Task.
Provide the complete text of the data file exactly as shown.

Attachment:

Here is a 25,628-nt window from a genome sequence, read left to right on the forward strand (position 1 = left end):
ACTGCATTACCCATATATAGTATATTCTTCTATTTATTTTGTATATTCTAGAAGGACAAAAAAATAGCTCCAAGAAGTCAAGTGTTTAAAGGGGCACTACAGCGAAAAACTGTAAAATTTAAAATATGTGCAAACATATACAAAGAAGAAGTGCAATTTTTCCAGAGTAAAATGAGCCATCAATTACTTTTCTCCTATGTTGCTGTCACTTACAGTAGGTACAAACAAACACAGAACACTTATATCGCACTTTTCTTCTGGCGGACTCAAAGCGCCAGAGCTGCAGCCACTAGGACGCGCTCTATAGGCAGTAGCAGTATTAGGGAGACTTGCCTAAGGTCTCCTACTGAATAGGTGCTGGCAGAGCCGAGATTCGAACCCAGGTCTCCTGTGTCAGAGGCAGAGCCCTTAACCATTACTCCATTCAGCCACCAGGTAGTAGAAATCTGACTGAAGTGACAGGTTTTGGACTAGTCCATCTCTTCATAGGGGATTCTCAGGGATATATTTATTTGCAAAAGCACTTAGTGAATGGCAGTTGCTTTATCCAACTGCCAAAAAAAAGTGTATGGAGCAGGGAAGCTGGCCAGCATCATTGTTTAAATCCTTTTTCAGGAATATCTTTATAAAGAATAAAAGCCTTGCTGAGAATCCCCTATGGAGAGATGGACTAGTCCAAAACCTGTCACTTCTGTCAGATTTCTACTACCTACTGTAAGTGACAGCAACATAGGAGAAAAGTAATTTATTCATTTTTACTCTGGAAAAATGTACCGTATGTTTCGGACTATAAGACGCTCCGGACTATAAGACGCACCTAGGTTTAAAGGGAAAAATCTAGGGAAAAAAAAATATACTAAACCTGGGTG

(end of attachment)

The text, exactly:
Here is a 25,628-nt window from a genome sequence, read left to right on the forward strand (position 1 = left end):
ACTGCATTACCCATATATAGTATATTCTTCTATTTATTTTGTATATTCTAGAAGGACAAAAAAATAGCTCCAAGAAGTCAAGTGTTTAAAGGGGCACTACAGCGAAAAACTGTAAAATTTAAAATATGTGCAAACATATACAAAGAAGAAGTGCAATTTTTCCAGAGTAAAATGAGCCATCAATTACTTTTCTCCTATGTTGCTGTCACTTACAGTAGGTACAAACAAACACAGAACACTTATATCGCACTTTTCTTCTGGCGGACTCAAAGCGCCAGAGCTGCAGCCACTAGGACGCGCTCTATAGGCAGTAGCAGTATTAGGGAGACTTGCCTAAGGTCTCCTACTGAATAGGTGCTGGCAGAGCCGAGATTCGAACCCAGGTCTCCTGTGTCAGAGGCAGAGCCCTTAACCATTACTCCATTCAGCCACCAGGTAGTAGAAATCTGACTGAAGTGACAGGTTTTGGACTAGTCCATCTCTTCATAGGGGATTCTCAGGGATATATTTATTTGCAAAAGCACTTAGTGAATGGCAGTTGCTTTATCCAACTGCCAAAAAAAAGTGTATGGAGCAGGGAAGCTGGCCAGCATCATTGTTTAAATCCTTTTTCAGGAATATCTTTATAAAGAATAAAAGCCTTGCTGAGAATCCCCTATGGAGAGATGGACTAGTCCAAAACCTGTCACTTCTGTCAGATTTCTACTACCTACTGTAAGTGACAGCAACATAGGAGAAAAGTAATTTATTCATTTTTACTCTGGAAAAATGTACCGTATGTTTCGGACTATAAGACGCTCCGGACTATAAGACGCACCTAGGTTTAAAGGGAAAAATCTAGGGAAAAAAAAATATACTAAACCTGGGTG